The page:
In FIG. 5, it is determined at a step 100 based on the output signal from the position sensor 11 whether the transmission selector 9a is placed at any one of the running range positions, i.e., D or II or I range position. If the range position selected is one of the running range positions, step 101 is executed where it is determined, based on the output signal of the idle switch 15 whether the idle switch is turned ON (i.e., closed). With the execution of the steps 100 and 101, it is recognized whether the vehicle is about to start up even though the vehicle is at a standstill or whether the vehicle has already begun to start up. If the idle switch is turned ON, step 102 is executed where the derivative of input shaft speed ΔNT is determined by calculating an equation NT.NEW -NT.OLD ·NT.NEW denotes the input shaft speed obtained in the present run, while NT.OLD denotes the stored input shaft revolution speed from the previous run. At step 103, an error or deviation ERRN is determined by calculating an equation ΔNT -ΔNT.TGT ·ΔNT.TGT denotes the target derivative of input shaft speed stored in the memory of the microcomputer. At step 104, the time intergral factor ΔI of the error ERRN, the proportional factor ΔP of the error ERRN, and the derivative factor ΔD of the error ERRN are determined. The intensity I of the electric current flowing through the solenoid valve 7 is also determined in step 104 as the sum of I1, the time integral ΔI, proportional factor ΔP, and derivative ΔD, where I1 is constant. The integral gain, proportional gain, and derivative gain are represented by KI, KP, and KD, respectively. ERRO represents an error determined in the previous run. After the step 104, step 105 is executed where the data NT.OLD is set equal to the data NT.NEW, and the data ERRO is set equal to ERRN. The intensity I of electric current is output at step 106. As a result, the intensity of the electric current flowing through the solenoid valve 7 is set to the intensity I output at the step 106.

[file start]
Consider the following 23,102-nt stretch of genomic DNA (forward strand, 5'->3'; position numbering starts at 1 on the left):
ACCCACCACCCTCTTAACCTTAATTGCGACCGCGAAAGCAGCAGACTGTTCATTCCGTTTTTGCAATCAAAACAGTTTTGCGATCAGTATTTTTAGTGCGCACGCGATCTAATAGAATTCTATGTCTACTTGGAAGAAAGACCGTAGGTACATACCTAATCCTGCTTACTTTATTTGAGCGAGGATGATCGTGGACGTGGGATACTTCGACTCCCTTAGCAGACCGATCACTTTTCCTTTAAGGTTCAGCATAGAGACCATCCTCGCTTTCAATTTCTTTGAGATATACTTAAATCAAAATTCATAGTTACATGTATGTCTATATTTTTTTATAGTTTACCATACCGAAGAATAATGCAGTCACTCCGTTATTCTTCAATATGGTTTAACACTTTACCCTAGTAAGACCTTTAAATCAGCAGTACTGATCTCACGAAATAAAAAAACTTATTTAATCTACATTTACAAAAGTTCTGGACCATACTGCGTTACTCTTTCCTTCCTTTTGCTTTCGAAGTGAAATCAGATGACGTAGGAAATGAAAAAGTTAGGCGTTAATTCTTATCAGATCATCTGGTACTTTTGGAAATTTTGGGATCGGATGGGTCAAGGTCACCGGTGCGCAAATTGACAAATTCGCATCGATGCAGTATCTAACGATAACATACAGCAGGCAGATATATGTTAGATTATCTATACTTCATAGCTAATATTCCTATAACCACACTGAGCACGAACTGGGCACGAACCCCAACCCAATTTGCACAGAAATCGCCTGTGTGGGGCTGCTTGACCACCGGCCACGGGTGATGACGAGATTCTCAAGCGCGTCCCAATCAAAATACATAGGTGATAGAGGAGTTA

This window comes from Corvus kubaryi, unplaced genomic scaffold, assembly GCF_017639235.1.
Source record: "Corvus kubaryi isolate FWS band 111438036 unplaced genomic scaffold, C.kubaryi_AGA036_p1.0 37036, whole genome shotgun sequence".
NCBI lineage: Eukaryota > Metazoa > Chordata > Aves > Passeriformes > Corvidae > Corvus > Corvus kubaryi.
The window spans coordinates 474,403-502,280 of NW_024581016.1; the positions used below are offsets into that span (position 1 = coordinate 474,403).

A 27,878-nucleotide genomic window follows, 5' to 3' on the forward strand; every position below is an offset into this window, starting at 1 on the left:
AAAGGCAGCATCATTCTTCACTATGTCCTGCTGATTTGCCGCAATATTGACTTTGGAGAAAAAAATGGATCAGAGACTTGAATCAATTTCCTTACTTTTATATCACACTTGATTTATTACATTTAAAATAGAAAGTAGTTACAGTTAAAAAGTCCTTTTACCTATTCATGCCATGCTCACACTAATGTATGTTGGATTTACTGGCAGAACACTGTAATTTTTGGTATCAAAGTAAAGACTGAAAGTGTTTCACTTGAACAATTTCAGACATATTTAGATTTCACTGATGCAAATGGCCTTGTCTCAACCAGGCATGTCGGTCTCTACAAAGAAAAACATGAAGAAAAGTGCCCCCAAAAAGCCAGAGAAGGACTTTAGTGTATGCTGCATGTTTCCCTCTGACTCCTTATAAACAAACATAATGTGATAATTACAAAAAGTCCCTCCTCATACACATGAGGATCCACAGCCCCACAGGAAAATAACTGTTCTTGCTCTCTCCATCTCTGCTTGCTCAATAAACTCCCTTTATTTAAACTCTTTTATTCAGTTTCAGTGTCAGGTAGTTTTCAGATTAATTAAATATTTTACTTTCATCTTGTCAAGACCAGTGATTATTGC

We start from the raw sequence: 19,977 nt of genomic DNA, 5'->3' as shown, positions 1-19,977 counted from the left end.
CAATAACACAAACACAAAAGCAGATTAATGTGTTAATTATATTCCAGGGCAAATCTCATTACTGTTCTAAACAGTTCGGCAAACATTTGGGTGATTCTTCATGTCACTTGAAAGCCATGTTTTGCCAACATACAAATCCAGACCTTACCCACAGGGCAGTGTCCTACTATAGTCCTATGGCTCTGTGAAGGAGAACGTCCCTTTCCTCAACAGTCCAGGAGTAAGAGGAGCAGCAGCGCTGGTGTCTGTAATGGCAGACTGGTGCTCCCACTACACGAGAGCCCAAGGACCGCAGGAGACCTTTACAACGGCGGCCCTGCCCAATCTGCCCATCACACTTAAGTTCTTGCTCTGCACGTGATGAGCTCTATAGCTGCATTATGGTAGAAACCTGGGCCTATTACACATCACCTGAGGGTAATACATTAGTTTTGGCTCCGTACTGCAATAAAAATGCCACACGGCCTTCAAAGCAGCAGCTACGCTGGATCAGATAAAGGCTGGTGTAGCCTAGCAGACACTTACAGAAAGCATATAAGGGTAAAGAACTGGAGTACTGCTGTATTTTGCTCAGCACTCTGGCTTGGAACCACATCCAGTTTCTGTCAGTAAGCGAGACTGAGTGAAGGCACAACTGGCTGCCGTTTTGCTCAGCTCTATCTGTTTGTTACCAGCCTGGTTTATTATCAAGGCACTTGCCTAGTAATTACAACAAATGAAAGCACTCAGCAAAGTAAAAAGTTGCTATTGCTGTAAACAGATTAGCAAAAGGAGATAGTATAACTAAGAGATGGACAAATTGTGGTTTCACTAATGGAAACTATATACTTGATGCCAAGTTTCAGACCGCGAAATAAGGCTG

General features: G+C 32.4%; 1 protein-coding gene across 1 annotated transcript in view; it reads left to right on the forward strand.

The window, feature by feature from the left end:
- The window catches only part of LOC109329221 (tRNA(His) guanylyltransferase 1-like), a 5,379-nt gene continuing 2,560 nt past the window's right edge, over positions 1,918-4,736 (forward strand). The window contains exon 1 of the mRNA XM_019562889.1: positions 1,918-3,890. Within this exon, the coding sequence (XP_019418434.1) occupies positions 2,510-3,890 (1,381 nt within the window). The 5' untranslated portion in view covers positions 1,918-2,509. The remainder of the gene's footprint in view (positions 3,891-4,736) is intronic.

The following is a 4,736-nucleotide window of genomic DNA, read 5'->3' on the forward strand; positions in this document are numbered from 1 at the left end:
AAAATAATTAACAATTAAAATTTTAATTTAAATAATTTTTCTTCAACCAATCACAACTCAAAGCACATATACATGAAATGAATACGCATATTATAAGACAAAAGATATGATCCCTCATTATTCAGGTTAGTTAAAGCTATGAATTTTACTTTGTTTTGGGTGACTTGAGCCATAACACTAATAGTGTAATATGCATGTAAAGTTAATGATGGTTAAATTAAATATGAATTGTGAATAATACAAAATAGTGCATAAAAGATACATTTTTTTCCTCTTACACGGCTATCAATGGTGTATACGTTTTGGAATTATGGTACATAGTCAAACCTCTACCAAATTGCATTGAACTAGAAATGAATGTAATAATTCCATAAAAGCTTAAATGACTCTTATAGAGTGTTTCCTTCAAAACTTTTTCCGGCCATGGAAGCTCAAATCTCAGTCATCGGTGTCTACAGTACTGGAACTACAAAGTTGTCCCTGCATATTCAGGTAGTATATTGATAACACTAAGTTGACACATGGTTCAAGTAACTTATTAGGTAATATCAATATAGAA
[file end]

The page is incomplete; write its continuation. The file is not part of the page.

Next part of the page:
If, at the step 100, it is determined that the transmission selector 9a is in the neutral position, the control proceeds from the step 100 to steps 110-112. In step 110, the intensity I of current is set equal to zero, at step 111, NT.OLD is set equal to NT.NEW, and at step 112 ERRN and ERRO are set equal to zero, respectively. Thus, at the step 106, the current intensity I=0 is output. Since no electric current flows through the solenoid valve 7, the clutch F1 is completely released, i.e., disengaged.